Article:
Litigation Update: North Carolina Court Finds Insurers Liable Under Business Interruption Policies for COVID Losses Resulting from Shutdown Orders

by Josiah M. Prendergast, Mark E. Ellinghouse

In our last update, we highlighted a recent case out of the US District Court of Missouri (Studio 417) in which the court issued a preliminary ruling that allowed a group of policyholders to proceed with claims against their insurers based on allegations that the insurers wrongfully denied claims due to losses sustained as a result of the COVID-19 health crisis under business interruption insurance policies.  Prior to that ruling, insurers had largely stonewalled policyholders who submitted COVID-related claims under business interruption policies.  That case confirmed that these individuals could state facially valid claims for recovery and seek damages from the insurers based on the allegation that the presence of the virus on workplace surfaces constituted loss of or damage to property.

In what is further welcome news to policyholders, a North Carolina court went a meaningful step further, finding the insurers liable for wrongful denial of policyholders’ COVID-related business interruption claims in that case (North State)—claims based on the effect of COVID-prompted government shutdown orders as opposed to the virus’s physical presence at a particular policyholder’s business.  The North State case involved a similar set of circumstances as the Studio 417 dispute: a collection of restaurant owners and other retailers filed a lawsuit against their common insurer, alleging a right to recover insurance proceeds to offset losses incurred due to government-mandated shutdowns that affected their respective businesses.  The insurer denied coverage, finding that no physical loss or damage had occurred such that coverage would have been triggered as required by the insurance policy.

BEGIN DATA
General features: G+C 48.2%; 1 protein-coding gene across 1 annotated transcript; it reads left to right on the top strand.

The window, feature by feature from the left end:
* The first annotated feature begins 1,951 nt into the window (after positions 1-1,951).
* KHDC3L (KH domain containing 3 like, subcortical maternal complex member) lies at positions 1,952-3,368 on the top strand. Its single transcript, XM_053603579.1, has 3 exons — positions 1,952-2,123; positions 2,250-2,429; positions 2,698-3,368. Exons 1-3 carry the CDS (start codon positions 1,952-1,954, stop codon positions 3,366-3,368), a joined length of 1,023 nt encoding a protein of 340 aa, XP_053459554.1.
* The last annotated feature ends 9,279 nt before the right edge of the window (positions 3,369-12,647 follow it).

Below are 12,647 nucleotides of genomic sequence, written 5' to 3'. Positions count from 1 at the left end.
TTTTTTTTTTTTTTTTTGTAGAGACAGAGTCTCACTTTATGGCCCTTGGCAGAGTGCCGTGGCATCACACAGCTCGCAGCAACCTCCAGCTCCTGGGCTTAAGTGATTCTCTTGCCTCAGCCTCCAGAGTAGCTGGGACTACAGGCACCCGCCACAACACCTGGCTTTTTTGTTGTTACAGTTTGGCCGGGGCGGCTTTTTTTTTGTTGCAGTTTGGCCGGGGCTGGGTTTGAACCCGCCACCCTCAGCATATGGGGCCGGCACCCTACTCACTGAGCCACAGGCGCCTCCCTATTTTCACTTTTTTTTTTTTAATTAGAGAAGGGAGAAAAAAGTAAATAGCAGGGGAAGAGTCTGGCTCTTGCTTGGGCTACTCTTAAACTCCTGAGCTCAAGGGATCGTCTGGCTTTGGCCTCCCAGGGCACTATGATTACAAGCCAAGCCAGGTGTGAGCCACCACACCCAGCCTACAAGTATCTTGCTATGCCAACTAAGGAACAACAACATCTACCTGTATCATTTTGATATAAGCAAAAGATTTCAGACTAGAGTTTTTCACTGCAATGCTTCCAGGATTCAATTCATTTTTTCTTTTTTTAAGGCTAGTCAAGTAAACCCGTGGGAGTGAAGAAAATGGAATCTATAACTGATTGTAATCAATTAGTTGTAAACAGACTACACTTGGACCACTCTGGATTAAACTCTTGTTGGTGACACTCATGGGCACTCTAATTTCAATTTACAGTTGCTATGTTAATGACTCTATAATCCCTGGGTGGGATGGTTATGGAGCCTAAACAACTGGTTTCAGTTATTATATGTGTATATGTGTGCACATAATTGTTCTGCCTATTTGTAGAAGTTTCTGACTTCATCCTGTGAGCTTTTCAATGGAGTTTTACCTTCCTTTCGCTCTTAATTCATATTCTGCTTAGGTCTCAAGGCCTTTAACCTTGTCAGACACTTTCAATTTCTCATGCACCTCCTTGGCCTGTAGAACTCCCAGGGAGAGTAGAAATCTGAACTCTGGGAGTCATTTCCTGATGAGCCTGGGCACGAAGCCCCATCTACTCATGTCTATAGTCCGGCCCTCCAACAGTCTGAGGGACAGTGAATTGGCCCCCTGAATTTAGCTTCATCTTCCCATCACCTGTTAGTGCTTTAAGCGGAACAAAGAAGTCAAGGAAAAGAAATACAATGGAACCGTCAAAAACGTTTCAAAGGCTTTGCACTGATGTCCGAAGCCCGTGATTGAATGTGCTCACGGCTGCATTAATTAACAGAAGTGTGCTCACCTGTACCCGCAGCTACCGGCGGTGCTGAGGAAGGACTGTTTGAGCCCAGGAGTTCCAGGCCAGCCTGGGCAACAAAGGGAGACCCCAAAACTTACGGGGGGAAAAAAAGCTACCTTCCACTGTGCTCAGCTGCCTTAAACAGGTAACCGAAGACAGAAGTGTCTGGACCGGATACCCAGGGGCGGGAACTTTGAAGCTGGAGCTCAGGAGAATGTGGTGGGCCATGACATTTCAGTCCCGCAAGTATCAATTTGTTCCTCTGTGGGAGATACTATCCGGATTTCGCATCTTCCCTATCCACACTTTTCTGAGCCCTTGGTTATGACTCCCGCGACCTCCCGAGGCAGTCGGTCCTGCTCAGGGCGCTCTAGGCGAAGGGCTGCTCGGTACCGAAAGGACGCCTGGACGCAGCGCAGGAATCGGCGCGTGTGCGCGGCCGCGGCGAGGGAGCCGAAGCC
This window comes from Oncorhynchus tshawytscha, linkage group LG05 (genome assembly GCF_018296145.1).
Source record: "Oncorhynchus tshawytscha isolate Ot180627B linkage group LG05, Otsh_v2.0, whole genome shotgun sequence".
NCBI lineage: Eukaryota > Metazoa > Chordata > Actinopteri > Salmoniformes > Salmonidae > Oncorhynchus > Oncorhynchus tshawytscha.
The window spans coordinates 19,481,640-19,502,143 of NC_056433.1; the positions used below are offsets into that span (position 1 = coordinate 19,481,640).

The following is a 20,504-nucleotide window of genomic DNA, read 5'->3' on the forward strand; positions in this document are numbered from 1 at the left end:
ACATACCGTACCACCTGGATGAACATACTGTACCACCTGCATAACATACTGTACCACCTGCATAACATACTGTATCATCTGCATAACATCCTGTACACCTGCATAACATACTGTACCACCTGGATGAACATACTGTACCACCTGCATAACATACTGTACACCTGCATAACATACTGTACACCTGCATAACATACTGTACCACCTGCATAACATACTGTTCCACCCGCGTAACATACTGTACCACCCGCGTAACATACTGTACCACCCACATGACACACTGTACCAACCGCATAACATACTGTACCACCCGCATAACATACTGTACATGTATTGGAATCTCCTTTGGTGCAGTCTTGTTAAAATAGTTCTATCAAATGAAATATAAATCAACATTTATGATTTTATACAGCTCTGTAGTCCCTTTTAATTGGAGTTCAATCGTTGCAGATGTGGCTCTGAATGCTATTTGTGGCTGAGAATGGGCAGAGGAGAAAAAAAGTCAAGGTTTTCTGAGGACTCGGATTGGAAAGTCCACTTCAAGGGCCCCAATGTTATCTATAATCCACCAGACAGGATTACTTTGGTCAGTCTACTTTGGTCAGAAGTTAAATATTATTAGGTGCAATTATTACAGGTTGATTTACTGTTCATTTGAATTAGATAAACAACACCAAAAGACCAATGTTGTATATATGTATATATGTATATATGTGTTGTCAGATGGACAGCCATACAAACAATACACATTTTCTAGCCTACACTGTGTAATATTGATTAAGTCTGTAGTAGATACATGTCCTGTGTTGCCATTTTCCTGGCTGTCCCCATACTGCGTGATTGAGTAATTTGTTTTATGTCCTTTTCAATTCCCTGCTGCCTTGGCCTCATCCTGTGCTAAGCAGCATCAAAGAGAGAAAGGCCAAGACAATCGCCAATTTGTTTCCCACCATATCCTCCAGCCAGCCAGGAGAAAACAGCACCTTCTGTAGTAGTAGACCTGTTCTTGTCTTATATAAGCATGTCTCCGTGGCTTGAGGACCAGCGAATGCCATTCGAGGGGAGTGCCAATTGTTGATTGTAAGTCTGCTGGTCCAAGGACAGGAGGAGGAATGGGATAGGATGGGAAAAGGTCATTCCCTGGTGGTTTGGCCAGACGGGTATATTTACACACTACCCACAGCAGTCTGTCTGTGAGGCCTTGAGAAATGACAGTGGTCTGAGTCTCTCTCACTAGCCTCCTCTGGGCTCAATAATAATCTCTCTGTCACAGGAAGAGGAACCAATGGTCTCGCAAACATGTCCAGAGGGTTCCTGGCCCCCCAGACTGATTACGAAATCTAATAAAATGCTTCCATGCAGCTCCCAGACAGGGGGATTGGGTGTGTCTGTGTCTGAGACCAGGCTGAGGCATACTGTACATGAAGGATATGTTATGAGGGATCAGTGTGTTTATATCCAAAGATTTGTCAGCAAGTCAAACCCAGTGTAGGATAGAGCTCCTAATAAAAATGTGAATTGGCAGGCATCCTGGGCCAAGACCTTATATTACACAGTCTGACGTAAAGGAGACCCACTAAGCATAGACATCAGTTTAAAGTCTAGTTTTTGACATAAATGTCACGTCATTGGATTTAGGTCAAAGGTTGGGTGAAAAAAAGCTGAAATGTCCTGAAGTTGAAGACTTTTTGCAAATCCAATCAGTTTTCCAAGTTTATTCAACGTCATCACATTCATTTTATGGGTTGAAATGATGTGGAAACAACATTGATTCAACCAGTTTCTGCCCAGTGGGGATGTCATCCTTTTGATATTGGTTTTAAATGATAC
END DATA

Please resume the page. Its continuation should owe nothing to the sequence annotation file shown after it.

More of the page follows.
In finding the insurers liable for breach of the insurance policies, the North State court held that the ordinary meaning of the phrase “direct physical loss” includes the loss of ability to utilize or possess the insured property.  According to that court, the “loss” requirement “describes the scenario where businessowners and their employees, customers, vendors, suppliers and others lose the full range of rights and advantages of using or accessing their business property.  This is precisely the loss caused by the [g]overnment [o]rders.”  Moreover, because nothing in the insurance policies precluded recovery for virus-related causes of losses (which is not always the case in business interruption policies), the court concluded that the ordinary meaning of direct physical loss was either clearly applicable to government shutdowns or, at worst, the proper interpretation of an ambiguous phrase in the policy.  This decision represents a major win for policyholders, who now have a final court ruling supporting their claim for coverage despite the “direct physical loss” requirement.

On the whole, insurers remain relatively successful in thwarting policyholder efforts to obtain coverage under their business interruption policies for COVID-related losses.  Whether through hardline stances at the claims stage, aggressive litigation tactics, and/or major funding advantages, insurers can often overpower their insureds and cut off these claims before reaching the courts.  These recent decisions, however, highlight the potential for recovery for policyholders who maintain their resolve in pursuing insurance coverage during these unprecedented times. While odds of success remain long, desperate and/or persistent individuals may be able to obtain recovery for their COVID-related claims if they have business interruption policies.  Only time will tell whether cases like Studio 417 and North State coalesce into a widely adopted judicial perspective on the interpretation of business interruption policies.